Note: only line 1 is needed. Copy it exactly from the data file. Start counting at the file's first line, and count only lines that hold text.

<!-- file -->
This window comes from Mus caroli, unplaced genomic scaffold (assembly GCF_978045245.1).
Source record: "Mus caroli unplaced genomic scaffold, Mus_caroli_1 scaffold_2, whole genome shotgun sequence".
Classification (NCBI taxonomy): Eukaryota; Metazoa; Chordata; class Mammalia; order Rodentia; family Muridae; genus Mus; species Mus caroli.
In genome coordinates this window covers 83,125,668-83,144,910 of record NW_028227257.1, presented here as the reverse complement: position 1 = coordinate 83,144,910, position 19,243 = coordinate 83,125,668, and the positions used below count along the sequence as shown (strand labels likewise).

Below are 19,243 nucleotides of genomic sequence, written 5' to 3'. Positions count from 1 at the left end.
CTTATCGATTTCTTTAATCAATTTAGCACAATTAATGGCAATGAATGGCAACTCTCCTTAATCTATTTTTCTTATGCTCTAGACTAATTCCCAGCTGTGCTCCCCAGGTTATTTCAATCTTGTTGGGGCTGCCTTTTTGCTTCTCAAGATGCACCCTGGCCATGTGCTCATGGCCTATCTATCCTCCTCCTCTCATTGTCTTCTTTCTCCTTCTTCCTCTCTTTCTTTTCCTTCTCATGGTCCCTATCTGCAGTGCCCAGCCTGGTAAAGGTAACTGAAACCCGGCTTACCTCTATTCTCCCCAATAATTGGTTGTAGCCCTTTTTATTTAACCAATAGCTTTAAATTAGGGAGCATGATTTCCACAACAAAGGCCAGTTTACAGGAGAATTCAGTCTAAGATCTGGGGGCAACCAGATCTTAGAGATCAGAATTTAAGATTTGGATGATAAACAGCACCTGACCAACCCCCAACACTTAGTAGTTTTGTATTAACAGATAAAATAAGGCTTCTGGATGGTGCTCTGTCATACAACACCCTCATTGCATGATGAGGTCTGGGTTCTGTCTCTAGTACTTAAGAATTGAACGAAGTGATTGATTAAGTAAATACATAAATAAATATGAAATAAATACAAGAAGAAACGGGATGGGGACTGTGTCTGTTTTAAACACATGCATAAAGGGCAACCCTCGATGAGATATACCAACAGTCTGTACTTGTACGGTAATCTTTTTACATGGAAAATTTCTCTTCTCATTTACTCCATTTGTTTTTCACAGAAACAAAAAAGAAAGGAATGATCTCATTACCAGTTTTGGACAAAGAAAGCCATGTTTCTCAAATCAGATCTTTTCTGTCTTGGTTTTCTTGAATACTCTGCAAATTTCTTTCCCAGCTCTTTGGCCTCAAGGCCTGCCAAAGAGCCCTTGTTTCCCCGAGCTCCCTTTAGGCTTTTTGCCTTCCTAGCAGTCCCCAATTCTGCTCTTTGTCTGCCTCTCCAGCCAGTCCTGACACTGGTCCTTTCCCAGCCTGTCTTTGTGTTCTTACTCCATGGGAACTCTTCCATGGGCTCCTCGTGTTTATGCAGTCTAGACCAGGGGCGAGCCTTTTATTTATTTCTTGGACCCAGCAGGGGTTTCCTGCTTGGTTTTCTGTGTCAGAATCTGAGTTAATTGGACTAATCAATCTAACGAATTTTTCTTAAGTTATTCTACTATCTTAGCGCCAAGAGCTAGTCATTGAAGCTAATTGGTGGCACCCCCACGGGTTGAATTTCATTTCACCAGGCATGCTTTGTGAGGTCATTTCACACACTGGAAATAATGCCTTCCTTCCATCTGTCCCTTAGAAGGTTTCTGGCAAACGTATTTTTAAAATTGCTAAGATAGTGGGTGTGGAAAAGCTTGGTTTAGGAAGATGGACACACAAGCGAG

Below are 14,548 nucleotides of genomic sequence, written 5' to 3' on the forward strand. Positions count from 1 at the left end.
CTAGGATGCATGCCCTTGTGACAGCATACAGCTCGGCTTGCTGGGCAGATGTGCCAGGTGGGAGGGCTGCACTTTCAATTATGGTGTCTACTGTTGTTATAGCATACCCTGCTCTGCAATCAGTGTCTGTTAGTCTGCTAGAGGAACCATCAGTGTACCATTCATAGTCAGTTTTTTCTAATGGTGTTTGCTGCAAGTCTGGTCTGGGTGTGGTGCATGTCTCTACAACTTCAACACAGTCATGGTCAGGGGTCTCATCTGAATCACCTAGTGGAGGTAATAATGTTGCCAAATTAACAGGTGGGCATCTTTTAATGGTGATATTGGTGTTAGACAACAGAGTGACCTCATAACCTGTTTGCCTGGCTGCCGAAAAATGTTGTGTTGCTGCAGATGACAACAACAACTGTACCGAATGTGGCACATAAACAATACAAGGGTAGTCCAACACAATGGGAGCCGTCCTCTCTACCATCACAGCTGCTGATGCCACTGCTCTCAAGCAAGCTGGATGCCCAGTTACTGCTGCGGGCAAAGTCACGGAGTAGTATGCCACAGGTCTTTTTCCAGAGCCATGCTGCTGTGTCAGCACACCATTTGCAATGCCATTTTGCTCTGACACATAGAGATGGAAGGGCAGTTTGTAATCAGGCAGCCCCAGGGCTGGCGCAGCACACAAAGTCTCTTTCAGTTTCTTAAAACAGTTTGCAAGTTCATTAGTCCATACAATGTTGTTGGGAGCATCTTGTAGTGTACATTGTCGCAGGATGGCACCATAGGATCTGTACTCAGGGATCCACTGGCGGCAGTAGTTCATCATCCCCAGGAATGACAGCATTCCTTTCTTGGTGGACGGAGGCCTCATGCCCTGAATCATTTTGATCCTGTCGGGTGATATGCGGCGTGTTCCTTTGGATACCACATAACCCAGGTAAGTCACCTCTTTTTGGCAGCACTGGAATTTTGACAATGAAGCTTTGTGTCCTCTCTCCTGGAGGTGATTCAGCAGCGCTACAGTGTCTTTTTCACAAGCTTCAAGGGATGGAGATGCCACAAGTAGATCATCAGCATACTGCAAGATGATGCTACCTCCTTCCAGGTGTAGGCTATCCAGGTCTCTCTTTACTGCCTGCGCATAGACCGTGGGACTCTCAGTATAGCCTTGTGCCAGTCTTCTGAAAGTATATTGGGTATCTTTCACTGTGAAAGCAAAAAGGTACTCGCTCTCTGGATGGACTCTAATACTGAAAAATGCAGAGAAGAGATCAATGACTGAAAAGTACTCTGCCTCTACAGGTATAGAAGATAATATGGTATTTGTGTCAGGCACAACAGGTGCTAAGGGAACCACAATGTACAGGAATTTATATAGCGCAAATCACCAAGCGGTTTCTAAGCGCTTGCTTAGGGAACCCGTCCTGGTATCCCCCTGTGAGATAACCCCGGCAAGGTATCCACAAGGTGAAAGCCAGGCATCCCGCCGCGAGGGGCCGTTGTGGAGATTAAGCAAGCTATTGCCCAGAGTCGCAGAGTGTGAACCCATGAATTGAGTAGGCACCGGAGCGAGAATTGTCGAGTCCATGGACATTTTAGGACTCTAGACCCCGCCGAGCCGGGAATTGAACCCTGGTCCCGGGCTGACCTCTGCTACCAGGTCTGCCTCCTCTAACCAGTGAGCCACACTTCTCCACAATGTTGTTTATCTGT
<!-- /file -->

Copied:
This window comes from Mus caroli, unplaced genomic scaffold (assembly GCF_978045245.1).